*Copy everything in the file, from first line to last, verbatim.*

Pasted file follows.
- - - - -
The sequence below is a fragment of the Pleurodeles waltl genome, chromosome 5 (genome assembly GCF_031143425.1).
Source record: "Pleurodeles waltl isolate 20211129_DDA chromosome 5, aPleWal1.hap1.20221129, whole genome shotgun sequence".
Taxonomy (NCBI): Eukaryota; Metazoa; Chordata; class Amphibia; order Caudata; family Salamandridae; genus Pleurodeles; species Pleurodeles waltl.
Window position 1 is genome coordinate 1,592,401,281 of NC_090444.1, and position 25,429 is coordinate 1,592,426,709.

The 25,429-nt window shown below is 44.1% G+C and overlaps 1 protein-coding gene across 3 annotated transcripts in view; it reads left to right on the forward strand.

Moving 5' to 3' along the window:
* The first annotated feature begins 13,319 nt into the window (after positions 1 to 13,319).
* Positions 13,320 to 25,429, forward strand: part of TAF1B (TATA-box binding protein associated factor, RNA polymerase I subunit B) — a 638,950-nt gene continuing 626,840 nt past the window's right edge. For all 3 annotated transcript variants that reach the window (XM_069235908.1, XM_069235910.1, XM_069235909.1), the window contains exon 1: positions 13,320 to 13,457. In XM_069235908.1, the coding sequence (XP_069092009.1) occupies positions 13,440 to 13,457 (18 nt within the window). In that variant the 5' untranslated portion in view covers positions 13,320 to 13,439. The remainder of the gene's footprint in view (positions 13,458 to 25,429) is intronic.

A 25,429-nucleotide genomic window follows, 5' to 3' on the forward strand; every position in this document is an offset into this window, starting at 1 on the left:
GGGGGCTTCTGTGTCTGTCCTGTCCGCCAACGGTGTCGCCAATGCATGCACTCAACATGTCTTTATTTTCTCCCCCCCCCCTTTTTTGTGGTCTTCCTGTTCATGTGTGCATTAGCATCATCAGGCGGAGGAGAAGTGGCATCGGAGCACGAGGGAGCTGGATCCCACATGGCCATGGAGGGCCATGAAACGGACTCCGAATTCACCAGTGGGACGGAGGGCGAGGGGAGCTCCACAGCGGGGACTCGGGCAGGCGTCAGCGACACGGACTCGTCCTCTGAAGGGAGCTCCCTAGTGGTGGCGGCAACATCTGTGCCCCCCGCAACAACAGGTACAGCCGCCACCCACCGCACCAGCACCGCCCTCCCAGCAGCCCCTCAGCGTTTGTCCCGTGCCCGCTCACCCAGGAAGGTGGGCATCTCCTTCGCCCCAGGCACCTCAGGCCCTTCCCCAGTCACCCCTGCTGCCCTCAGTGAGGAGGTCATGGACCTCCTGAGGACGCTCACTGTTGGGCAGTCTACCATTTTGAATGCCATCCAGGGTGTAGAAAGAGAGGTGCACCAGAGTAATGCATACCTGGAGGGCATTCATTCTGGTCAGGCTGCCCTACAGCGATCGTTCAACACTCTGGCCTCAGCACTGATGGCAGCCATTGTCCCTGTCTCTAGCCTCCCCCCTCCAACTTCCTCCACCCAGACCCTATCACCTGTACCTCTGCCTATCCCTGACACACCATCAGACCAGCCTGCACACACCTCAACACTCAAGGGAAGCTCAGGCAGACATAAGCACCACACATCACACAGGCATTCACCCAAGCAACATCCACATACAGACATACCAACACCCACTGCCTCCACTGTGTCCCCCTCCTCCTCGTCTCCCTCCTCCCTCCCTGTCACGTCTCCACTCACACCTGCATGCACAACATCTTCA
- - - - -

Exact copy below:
The sequence below is a fragment of the Pleurodeles waltl genome, chromosome 5 (genome assembly GCF_031143425.1).
Source record: "Pleurodeles waltl isolate 20211129_DDA chromosome 5, aPleWal1.hap1.20221129, whole genome shotgun sequence".
Taxonomy (NCBI): Eukaryota; Metazoa; Chordata; class Amphibia; order Caudata; family Salamandridae; genus Pleurodeles; species Pleurodeles waltl.
Window position 1 is genome coordinate 1,592,401,281 of NC_090444.1, and position 25,429 is coordinate 1,592,426,709.

The 25,429-nt window shown below is 44.1% G+C and overlaps 1 protein-coding gene across 3 annotated transcripts in view; it reads left to right on the forward strand.

Moving 5' to 3' along the window:
* The first annotated feature begins 13,319 nt into the window (after positions 1 to 13,319).
* Positions 13,320 to 25,429, forward strand: part of TAF1B (TATA-box binding protein associated factor, RNA polymerase I subunit B) — a 638,950-nt gene continuing 626,840 nt past the window's right edge. For all 3 annotated transcript variants that reach the window (XM_069235908.1, XM_069235910.1, XM_069235909.1), the window contains exon 1: positions 13,320 to 13,457. In XM_069235908.1, the coding sequence (XP_069092009.1) occupies positions 13,440 to 13,457 (18 nt within the window). In that variant the 5' untranslated portion in view covers positions 13,320 to 13,439. The remainder of the gene's footprint in view (positions 13,458 to 25,429) is intronic.

A 25,429-nucleotide genomic window follows, 5' to 3' on the forward strand; every position in this document is an offset into this window, starting at 1 on the left:
GGGGGCTTCTGTGTCTGTCCTGTCCGCCAACGGTGTCGCCAATGCATGCACTCAACATGTCTTTATTTTCTCCCCCCCCCCTTTTTTGTGGTCTTCCTGTTCATGTGTGCATTAGCATCATCAGGCGGAGGAGAAGTGGCATCGGAGCACGAGGGAGCTGGATCCCACATGGCCATGGAGGGCCATGAAACGGACTCCGAATTCACCAGTGGGACGGAGGGCGAGGGGAGCTCCACAGCGGGGACTCGGGCAGGCGTCAGCGACACGGACTCGTCCTCTGAAGGGAGCTCCCTAGTGGTGGCGGCAACATCTGTGCCCCCCGCAACAACAGGTACAGCCGCCACCCACCGCACCAGCACCGCCCTCCCAGCAGCCCCTCAGCGTTTGTCCCGTGCCCGCTCACCCAGGAAGGTGGGCATCTCCTTCGCCCCAGGCACCTCAGGCCCTTCCCCAGTCACCCCTGCTGCCCTCAGTGAGGAGGTCATGGACCTCCTGAGGACGCTCACTGTTGGGCAGTCTACCATTTTGAATGCCATCCAGGGTGTAGAAAGAGAGGTGCACCAGAGTAATGCATACCTGGAGGGCATTCATTCTGGTCAGGCTGCCCTACAGCGATCGTTCAACACTCTGGCCTCAGCACTGATGGCAGCCATTGTCCCTGTCTCTAGCCTCCCCCCTCCAACTTCCTCCACCCAGACCCTATCACCTGTACCTCTGCCTATCCCTGACACACCATCAGACCAGCCTGCACACACCTCAACACTCAAGGGAAGCTCAGGCAGACATAAGCACCACACATCACACAGGCATTCACCCAAGCAACATCCACATACAGACATACCAACACCCACTGCCTCCACTGTGTCCCCCTCCTCCTCGTCTCCCTCCTCCCTCCCTGTCACGTCTCCACTCACACCTGCATGCACAACATCTTCA